“They were both in white and their dresses were rippling and fluttering as if they had just been blown back in after a short flight around the room.” (Fitzgerald 12) Jordan’s white dresses and subtle demeanor group her along with the East Egg established wealth. She appears bored and almost offended by the gaudy newly rich such as Gatsby. “You live in West Egg,” she remarked contemptuously.” Jordan blatantly displays her distaste for the new rich. Jordan speaks with Nick condescendingly only at the notion that he lives in West Egg, the island of the garish new rich. “It made no difference to me. Dishonesty in a woman is a thing you never blame deeply I was casually sorry, and then I forgot.” (Fitzgerald 63) Nick overlooks Jordan’s dishonesty as if it was a slight slip of the tongue. He lets it go the way he would from his cousin Daisy. Both girls embody the old aristocracy of the time.
Jordan Baker is seemingly the most obvious example how appearances may be deceiving. Jordan constantly lies, the first thing Nick remembers about her is that she cheated in her very first golf tournament. Golf, her only active redeeming quality, is just another way for Jordan to deceive everyone around her; bored to tears and cynical as she is.
Fitzgerald forms the characters of Myrtle and George Wilson in The Great Gatsby to symbolize both adultery in the 1920s and sterility and barrenness. Their placement in the Valley of Ashes is described as “a fantastic farm where ashes grow like wheat into ridges and hills and grotesque gardens; where ashes take the forms of houses and chimneys and rising smoke and, finally, with a transcendent effort, of men who move dimly and already crumbling through the powdery air.” (page 23) This description gives the setting and characters that occupy the Valley of Ashes a faint and dusty depiction.
The use of the words “dim,” “bare,” and “spiritless,” (page 25) to describe George Wilson and his place of work contributes to the muted, empty, and detached personality traits of George Wilson. The description of Myrtle Wilson “…walking through her husband as if he were a ghost,” (page 26) is one of the ways Fitzgerald slowly starts to describe the relationship between Myrtle and George Wilson by comparing George to a ghost and stating that Myrtle walked right through him. This act of Myrtle describes the indistinct and hazy relationship between her and her husband. The fact that Myrtle cheats on George with Tom Buchanan reflects one of Fitzgerald’s themes of destructive love. After the death of Myrtle, when George kills Jay Gatsby and himself, Fitzgerald uses these tragedies to reflect the emptiness of the Valley of Ashes and the emptiness of the Wilsons’ hearts.
Fitzgerald uses the character Jay Gatsby to show the contrast between what the American dream looks like and how it affects those who attain it. Jay started out as a small town boy from North Dakota by the name James Gatz but this did not last long. This small town boy eventually becomes the Great Gatsby. Nick talks about how he gets there “An instinct toward his future glory had led him.” Fitzgerald uses this to show how that even though he started out in a humble environment there was something setting him aside from others that made sure he became great. When we first see Gatsby, he is rich with extravagant parties and lots of “friends” thusly showing Fitzgerald’s ideal of the American dream. This is immediately shown as a falsehood as none of the people at the extravagant parties know who he is.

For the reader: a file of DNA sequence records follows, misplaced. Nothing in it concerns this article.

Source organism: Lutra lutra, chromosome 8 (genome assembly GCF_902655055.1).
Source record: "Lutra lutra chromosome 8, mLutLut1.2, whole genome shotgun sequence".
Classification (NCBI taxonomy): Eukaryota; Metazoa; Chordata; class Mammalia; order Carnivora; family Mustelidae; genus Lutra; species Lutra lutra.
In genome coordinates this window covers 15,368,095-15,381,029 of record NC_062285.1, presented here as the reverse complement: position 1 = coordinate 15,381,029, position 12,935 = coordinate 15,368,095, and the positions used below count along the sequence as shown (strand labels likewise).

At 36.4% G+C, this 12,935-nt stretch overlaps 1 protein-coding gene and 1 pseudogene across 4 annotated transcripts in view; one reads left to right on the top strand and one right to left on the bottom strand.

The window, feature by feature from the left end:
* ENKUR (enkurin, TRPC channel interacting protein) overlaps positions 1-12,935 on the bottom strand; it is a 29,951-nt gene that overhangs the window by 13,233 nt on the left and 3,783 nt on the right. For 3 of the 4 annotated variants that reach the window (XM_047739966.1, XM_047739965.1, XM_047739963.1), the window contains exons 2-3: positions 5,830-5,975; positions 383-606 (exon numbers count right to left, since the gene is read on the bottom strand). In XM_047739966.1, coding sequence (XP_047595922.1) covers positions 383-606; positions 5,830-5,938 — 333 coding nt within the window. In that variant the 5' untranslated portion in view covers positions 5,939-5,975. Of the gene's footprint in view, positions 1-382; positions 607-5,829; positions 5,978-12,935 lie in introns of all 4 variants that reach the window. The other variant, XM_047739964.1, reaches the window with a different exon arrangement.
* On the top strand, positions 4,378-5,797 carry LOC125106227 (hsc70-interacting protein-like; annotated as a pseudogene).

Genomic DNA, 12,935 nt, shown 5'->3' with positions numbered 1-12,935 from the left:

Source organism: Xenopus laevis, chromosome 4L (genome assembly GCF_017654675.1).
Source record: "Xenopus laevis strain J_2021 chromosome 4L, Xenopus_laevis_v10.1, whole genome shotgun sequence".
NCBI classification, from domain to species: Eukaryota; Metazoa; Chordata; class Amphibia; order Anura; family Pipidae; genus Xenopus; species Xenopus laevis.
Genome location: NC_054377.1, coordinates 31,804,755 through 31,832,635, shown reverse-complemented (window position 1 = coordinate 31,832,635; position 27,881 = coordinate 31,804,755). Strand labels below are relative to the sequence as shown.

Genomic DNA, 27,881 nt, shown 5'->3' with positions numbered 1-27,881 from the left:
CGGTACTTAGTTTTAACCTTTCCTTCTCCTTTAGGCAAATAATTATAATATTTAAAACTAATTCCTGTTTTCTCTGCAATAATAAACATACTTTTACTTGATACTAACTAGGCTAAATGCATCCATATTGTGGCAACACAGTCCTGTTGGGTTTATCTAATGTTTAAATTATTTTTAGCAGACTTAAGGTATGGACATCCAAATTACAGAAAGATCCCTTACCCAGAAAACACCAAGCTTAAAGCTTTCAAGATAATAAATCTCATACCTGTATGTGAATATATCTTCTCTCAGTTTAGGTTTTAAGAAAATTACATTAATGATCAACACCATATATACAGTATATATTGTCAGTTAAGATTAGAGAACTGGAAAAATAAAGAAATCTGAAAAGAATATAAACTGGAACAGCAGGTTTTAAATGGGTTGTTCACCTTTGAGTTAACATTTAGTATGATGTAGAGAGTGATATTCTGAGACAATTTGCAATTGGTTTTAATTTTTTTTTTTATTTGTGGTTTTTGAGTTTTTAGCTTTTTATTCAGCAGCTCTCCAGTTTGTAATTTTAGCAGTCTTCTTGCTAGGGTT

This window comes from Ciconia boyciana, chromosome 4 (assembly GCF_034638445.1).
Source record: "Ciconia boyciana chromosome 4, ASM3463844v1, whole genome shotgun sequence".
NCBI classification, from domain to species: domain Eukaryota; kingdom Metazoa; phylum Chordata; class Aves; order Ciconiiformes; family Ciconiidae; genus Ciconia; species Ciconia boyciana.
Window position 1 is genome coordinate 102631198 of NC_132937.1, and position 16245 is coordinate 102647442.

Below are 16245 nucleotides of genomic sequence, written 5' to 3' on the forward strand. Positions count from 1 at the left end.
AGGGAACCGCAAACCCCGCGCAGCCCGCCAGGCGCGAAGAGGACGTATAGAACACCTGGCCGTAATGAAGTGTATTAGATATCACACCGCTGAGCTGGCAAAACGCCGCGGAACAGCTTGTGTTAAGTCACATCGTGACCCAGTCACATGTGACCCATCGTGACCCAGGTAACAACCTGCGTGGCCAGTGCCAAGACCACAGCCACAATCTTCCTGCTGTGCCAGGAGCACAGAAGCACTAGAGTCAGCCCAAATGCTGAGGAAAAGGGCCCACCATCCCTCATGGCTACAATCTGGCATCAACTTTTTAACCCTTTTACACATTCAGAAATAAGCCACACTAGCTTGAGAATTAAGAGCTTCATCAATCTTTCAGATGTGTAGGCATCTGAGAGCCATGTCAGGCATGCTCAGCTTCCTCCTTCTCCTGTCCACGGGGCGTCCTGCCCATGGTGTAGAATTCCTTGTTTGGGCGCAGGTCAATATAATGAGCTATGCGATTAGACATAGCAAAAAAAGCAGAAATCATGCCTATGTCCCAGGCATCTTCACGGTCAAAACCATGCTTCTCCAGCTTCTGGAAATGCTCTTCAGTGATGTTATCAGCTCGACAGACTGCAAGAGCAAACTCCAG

Fitzgerald creates the parallel between Gatsby and his party goers simply by almost constantly separating them from one another. Gatsby is shown to have these parties so that on an off chance Daisy will one day walk through his doors by almost pure chance. When Daisy rejects his attempt to show off his house the narrator states “as obscurely as it had begun, his career as Trimalchio was over.” Fitzgerald uses this comparison to show that Gatsby was finally done with his materialistic ways simply to become closer to Daisy. Gatsby eventually shows he true colors and his only ambition saying “Can’t repeat the past’ he cried incredulously’ Why of course you can.” Fitzgerald uses this to show where Gatsby’s motives lie and what he is trying to do. Fitzgerald creates Jay Gatsby as simply the hollow shell of a man who has given up everything for a woman who does not want him.
Nick is a very important character to consider when drawing conclusions about all the others, due to the fact that it is his perspective and observations that we gather our evidence from. Fitzgerald is known for symbolic characters and Nick seems to be most sensible or realistic character. He isn’t rich or poor, doesn’t seem to do anything horrendously immoral, and appears to be more insightful and thoughtful than the other characters, and yet, just when we think he may be the one decent person in the book, his morality and honesty, which he claimed he had, is doubtful. On the first page of the book, he already declares some of his attributes; his thoughtfulness before criticizing others.
And in chapter 3, he says “Everyone suspects himself of at least one of the cardinal virtues, and this is mine: I am one of the few honest people that I have ever known.” (39) However, after Gatsby is dead and he meets Jordan again, she asks him what happened to being honest and straightforward, a characteristic he was proud of. His response, “I’m five years too old to lie to myself and call it honor” (177), as well as the fact that his encounter with Tom who said Gatsby “threw dust” (178) into Nick’s eyes as well as Daisy’s throws doubt on his reliability as a narrator. His final insight into Tom’s childishness reveals the grand possibility that everyone had thought that their actions were justifiable in their own minds.
From these characters, it is clear that self-deception, lack of morals, hypocrisy, and inability to consider or understand others were qualities rampant in the 1920’s. In this era, the ends justified the means and, as long as a person didn’t get hurt, it didn’t matter what everyone else did. And, yet, despite all of this, there is something sympathetic about these characters. In the end, no matter how horrible the means, the ends were never achieved and there is no comfort in knowing that people will change their ways. The Great Gatsby opens our eyes to the tragedy of the American Dream as well as the minds that can justify absolutely anything to get it.